Washington: Elon Musk tweeted yesterday that his $44 billion cash deal for Twitter was “temporarily on hold” while he waits for the social media company to provide data on the proportion of its fake accounts.
Twitter shares initially fell more than 20 per cent in premarket trading, but after Musk, the chief executive of electric car market Tesla, sent a second tweet saying he remained committed to the deal, they regained some ground.
The shares were down 8.6pc to $41.19 in midday trading yesterday, a steep discount to the $54.20 per share acquisition price.
Musk, the world’s richest person, decided to waive due diligence when he agreed to buy Twitter on April 25, in an effort to get the San Francisco-based company to accept his “best and final offer.” This could make it harder for him to argue that Twitter somehow misled him.
Since then, technology stocks have plunged amid investor concerns over inflation and a potential economic slowdown.
The spread between the offer price and the value of Twitter shares had widened in recent days, implying less than a 50pc chance of completion, as investors speculated that the downturn would prompt Musk to walk or seek a lower price.
“Twitter deal temporarily on hold pending details supporting calculation that spam/fake accounts do indeed represent less than 5pc of users,” Musk told his more than 92 million Twitter followers.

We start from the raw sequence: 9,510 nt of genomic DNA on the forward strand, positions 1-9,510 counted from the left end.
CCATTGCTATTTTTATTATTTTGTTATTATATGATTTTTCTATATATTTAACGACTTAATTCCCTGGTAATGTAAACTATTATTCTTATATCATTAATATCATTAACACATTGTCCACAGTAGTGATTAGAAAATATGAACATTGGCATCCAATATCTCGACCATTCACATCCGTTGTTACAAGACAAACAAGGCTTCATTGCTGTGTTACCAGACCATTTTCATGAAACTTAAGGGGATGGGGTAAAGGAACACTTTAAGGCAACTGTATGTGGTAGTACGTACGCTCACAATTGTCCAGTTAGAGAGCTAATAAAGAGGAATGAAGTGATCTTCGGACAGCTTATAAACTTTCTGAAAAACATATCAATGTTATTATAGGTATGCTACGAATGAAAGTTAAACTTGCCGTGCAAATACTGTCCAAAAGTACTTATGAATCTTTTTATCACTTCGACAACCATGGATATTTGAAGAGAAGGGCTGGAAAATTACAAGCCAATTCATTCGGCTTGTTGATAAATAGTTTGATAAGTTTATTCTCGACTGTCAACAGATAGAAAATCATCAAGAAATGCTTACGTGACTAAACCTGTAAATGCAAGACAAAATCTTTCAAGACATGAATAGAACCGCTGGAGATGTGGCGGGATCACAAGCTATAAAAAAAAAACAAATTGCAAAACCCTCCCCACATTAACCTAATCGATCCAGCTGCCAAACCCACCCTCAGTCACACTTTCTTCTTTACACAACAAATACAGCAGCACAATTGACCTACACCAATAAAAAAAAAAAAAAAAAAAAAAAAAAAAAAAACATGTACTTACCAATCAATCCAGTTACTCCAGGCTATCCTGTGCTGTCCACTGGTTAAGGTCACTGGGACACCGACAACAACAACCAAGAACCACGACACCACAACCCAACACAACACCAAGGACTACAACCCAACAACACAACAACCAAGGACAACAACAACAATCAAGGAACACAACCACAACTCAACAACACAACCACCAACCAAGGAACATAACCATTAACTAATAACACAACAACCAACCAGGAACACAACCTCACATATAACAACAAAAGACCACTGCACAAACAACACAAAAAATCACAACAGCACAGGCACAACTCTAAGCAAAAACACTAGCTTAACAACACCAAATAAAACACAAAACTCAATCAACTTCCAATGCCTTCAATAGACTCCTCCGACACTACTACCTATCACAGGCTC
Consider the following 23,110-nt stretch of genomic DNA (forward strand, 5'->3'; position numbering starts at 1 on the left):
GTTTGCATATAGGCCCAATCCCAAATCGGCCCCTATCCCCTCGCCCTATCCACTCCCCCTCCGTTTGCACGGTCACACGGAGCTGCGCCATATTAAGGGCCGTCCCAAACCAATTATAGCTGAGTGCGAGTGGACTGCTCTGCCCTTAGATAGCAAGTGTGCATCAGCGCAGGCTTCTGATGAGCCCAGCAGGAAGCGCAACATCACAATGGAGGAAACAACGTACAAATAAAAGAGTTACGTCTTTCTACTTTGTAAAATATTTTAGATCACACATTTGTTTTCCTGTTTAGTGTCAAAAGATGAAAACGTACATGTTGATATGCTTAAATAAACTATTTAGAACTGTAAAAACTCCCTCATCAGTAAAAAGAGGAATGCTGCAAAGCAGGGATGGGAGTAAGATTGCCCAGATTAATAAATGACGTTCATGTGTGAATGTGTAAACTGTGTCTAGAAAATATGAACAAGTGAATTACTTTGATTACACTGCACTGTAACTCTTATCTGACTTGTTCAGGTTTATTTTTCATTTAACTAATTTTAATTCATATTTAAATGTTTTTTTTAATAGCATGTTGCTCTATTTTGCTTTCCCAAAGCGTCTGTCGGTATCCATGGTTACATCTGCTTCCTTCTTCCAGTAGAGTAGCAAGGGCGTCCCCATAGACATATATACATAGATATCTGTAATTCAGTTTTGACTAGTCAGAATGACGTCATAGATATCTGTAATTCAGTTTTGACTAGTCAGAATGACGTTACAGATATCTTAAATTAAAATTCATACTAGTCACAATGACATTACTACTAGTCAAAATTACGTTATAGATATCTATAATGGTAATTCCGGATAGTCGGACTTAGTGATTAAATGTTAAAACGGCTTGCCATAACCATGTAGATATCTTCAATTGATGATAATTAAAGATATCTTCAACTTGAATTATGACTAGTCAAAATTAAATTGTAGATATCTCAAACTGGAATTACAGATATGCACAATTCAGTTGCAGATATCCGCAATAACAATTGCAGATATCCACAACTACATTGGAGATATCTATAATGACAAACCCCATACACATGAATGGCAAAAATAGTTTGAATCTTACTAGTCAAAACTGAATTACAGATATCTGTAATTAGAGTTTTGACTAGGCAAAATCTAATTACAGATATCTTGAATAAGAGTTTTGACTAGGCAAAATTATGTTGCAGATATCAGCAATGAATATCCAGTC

Twitter is planning no immediate action as a result of Musk’s comment, sources said. The company considered the comment disparaging and a violation of the terms of their deal contract, but was encouraged by Musk subsequently tweeting he was committing to the acquisition, the sources added.
Musk came to Twitter’s office for a meeting on May 6 as part of the transaction planning process, a Twitter spokesperson said.
There was no immediate reaction from the investors that Musk tapped last week to raise $7.1bn in funding.
Spam or fake accounts are designed to manipulate or artificially boost activity on services like Twitter. Some create an impression that something or someone is more popular.
Musk tweeted a Reuters story from 10 days ago that cited the fake account figures. Twitter has said that the figures were an estimate and that the actual number may be higher.
The estimated number of spam accounts on the microblogging site has held steady below 5pc since 2013, according to regulatory filings from Twitter, prompting some analysts to question why Musk was raising it now.
“This 5pc metric has been out for some time. He clearly would have already seen it... So it may well be more part of the strategy to lower the price,” said Susannah Streeter, an analyst at Hargreaves Lansdown.
Tesla’s stock rose 4pc on yesterday morning. The shares have lost about a quarter of their value since Musk disclosed a stake in Twitter of April 4, amid concerns he will get distracted as Tesla’s CEO and that he may have to sell more Tesla shares to fund the deal.
There is plenty of precedent for a potential renegotiation of the price following a market downturn. Several companies repriced agreed acquisitions when the Covid-19 pandemic broke out in 2020 and delivered a global economic shock.
In one instance, French retailer LVMH threatened to walk away from a deal with Tiffany. The US jewellery retailer agreed to lower the price by $425m to $15.8bn.